In an interview with Rolling Stone magazine about Social Security, New York Times columnist Paul Krugman said, “It’s been highly successful, and it’s extremely popular. It’s one of the things that makes people feel somewhat good about government — and so, therefore, it must go.”

While liberals assert that President Bush has put Social Security in his cross hairs because he wants to destroy evidence that government works, the far more likely scenario is that liberals are frightened to death that personal accounts will thrive.

Liberals dismiss President Bush’s drive for personal accounts as a kind of libertarian fantasy that doesn’t have much support among Americans. “His Social Security plan is going down and down and down with less (polling) numbers,” Senate Minority Leader Harry Reid said. “The American people are on our side, and this is bipartisan.”

But if liberals believe that most Americans don’t want the voluntary personal accounts, their savviest move would be to endorse President Bush’s proposal. They should let all of us wacky free marketers invest part of our payroll taxes in the stock market. Since there are so few of us, the transition costs ought to be pretty low.

Decades from now, having gambled our retirement away, we will subsist on macaroni and cheese, envious of our government-loving brethren who indulge in pan-seared filet mignon. The shame will be too much to bear. Sheepishly, we will crawl back to politicians on our hands and knees, begging government to take care of us. It will be the ultimate triumph of liberalism.

But liberals would never accept this wager. While they may be skeptical of personal accounts, they also fear that maybe, just maybe, the accounts will be a smashing success.

Take the case of Chile, where in 1981 the country moved to a system of investment accounts similar to the one proposed by President Bush. Since its inception, the personal accounts have averaged returns of 10 percent a year above inflation.

“When the system was inaugurated, one-fourth of the eligible work force signed up in the first month,” wrote Jose Pinera, the architect of Chile’s privatization who works on Cato’s Project on Social Security Choice. “Today 95 percent of covered workers participate.”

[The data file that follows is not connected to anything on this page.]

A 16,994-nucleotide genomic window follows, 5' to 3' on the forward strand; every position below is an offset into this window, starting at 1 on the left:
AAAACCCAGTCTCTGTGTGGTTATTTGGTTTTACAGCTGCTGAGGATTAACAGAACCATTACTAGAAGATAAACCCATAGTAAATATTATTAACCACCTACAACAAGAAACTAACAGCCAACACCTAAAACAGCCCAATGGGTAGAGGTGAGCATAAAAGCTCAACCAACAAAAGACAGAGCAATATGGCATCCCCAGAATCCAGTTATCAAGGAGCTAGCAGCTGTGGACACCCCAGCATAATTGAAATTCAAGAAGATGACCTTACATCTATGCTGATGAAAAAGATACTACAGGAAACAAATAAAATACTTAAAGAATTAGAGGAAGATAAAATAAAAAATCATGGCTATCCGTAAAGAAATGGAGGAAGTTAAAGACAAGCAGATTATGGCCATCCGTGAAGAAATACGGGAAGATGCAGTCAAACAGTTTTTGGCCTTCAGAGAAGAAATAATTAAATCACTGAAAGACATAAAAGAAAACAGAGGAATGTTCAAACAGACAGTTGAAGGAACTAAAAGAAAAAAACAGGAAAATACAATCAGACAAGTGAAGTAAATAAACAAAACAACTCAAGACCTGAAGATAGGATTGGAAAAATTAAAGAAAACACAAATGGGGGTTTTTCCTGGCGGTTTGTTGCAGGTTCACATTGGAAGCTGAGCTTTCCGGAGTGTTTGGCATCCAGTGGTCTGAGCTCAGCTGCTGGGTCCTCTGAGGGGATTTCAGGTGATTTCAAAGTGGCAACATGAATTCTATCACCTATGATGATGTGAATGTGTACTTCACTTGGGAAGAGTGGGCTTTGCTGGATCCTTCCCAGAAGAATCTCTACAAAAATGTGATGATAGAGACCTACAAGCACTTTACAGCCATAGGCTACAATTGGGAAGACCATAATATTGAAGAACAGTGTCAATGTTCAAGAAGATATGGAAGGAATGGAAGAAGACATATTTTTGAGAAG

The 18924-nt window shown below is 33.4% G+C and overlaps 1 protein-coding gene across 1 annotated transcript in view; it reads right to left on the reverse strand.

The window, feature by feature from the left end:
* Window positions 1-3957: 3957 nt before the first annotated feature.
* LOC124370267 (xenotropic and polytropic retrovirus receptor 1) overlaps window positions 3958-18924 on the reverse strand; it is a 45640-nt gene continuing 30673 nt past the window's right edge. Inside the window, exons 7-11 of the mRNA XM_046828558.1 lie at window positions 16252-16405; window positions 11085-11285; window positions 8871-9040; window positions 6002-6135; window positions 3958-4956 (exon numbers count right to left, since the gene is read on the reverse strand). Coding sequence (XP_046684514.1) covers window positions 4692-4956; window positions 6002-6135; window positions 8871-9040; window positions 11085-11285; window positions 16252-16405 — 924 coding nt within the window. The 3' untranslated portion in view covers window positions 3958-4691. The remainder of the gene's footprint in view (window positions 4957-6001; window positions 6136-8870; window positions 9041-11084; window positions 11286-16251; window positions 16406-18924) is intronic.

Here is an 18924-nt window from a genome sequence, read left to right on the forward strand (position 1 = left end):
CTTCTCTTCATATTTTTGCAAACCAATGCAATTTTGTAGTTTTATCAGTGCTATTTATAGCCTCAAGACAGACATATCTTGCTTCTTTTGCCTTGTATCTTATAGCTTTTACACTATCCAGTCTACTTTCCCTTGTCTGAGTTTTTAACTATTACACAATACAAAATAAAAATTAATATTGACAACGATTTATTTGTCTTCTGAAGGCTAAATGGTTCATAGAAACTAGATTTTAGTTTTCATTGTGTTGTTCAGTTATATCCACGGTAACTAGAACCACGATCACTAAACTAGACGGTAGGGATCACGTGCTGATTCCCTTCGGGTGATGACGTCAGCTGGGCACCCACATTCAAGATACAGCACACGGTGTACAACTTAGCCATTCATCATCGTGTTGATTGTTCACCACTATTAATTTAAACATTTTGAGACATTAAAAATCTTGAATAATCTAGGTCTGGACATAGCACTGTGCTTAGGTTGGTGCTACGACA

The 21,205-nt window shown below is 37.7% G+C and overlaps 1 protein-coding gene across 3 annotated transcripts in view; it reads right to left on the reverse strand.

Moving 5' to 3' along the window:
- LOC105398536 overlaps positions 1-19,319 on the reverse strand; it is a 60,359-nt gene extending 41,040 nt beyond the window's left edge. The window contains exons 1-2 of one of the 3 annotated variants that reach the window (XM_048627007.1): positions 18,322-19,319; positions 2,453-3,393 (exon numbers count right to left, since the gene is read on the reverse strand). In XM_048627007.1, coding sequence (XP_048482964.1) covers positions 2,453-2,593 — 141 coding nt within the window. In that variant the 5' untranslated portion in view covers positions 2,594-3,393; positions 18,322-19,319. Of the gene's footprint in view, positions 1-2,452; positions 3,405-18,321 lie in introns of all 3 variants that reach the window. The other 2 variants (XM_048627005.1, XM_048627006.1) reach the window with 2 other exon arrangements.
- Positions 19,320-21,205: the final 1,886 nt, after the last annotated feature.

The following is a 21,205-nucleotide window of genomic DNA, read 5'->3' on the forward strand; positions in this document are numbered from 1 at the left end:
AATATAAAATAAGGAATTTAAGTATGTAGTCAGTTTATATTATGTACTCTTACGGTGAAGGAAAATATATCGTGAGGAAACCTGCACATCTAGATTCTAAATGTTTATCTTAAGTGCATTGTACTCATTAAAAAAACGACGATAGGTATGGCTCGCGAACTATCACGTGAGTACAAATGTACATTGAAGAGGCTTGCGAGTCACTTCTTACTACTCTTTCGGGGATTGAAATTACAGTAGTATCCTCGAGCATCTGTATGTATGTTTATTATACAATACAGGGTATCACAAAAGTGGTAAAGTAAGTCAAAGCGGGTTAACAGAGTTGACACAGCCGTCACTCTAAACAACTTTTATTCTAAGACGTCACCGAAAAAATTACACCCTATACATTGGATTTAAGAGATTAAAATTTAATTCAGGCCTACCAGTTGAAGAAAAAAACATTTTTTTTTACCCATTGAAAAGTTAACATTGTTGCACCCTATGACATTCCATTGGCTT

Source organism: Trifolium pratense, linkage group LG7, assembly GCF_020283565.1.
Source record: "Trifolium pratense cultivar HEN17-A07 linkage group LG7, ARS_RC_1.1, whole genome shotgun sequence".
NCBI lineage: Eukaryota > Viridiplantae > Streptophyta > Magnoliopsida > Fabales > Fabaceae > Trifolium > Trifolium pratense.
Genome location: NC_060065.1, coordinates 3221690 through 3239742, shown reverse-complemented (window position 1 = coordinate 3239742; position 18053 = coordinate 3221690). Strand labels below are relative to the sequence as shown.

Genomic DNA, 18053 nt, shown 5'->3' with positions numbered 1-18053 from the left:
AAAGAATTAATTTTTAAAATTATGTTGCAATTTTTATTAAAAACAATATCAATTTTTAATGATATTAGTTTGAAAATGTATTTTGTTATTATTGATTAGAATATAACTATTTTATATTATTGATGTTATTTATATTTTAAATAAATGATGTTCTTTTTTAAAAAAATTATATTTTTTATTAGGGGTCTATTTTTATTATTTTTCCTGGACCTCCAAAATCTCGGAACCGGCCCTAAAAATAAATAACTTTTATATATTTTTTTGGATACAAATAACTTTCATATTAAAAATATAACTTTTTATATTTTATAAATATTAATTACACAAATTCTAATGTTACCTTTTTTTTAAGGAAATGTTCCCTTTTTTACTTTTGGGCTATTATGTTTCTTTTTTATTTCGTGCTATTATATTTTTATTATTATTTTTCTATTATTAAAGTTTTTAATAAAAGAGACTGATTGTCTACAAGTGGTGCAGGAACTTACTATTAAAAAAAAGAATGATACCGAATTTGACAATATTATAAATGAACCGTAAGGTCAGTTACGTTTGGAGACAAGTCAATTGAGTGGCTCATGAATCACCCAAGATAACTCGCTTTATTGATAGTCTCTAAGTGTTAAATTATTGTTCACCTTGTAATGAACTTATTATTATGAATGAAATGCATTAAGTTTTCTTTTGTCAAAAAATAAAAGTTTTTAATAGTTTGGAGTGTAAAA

Critics cite the U.S. stock market’s performance in the early part of this decade as evidence of the risks associated with personal accounts. It is true that if you invested in the broader market five years ago, before the Internet bubble burst and corporate scandals shook Wall Street, you would have lost money. That is why it would be less advisable for a 60-year-old to be heavily concentrated in stocks.

But over, say, a 40-year time frame, short-term market fluctuations are rendered irrelevant. Since 1965, the Standard and Poor’s 500 Index has enjoyed average annual returns, including dividends, of nearly 12 percent. And this is a 40-year period that included Vietnam, Watergate, two oil crises, two wars in Iraq, the Sept. 11 attacks, five recessions and seven bear markets.

This is not meant as an absolute prediction of what returns would look like if today’s 25 year-olds were able to take advantage of personal accounts, but it merely demonstrates the potential to improve upon the pathetic 1.4 percent rate of return that can be expected under the nation’s current “successful” retirement system.

Critics may counter that there’s no guarantee that the U.S. stock market will do as well in the next 40 years as it has in the past. This is true. However, were the market to do significantly worse, it would suggest that the nation’s economic problems are severe. It would be impossible for the current Social Security system to survive anyway.

People support personal accounts not because the Security System works too well, but because free markets work better.

Liberals who say otherwise are engaging in projection. It is they who stand in the way of reform out of fear that the accounts will succeed, that their favorite New Deal program will be exposed as a sham and that younger Americans will grow up less dependent on government.

Abbas Must Get Tough

The positive vibes coming from Tuesday’s Palestinian reform conference in London will soon become distant memories unless Palestinian President Mahmoud Abbas stops trying to make nice with terrorists and starts confronting them with force.

Abbas has said all the right things following last Friday’s suicide bombing in Tel Aviv. His unequivocal condemnation of the attack is a welcome change from the typical Palestinian response under the reign of Yassir Arafat.

In his public statements, Abbas insisted that terrorist attacks “will not be tolerated” and said that Palestinians are “exerting 100% efforts” to end violence against Israel. But as long as Abbas rules out the use of force against terrorist organizations, there is no reason for these groups to heed his words.

In the West Bank town of Jenin on Tuesday, there was a taste of how Abbas’s government coddles terrorist groups. Nasser Yousef, Abbas’ newly appointed security chief, was in the town when members of the terrorist organization Al Aqsa Martyrs’ Brigades started shooting in the air and demanding that he leave, according to an Associated Press account. After first asking the police to arrest the extremists, Yousef instead rewarded their leader with a meeting and did not make one arrest.

Abbas is clearly in a bind. Newly elected, he is trying to put together a legitimate Palestinian government after years of corruption under the rule of Arafat. Abbas does not want to be seen as a puppet of the United States and Israel and there are concerns that using force against terrorist groups would trigger a civil war. But Abbas should take a lesson from his Israeli counterpart, Prime Minister Ariel Sharon.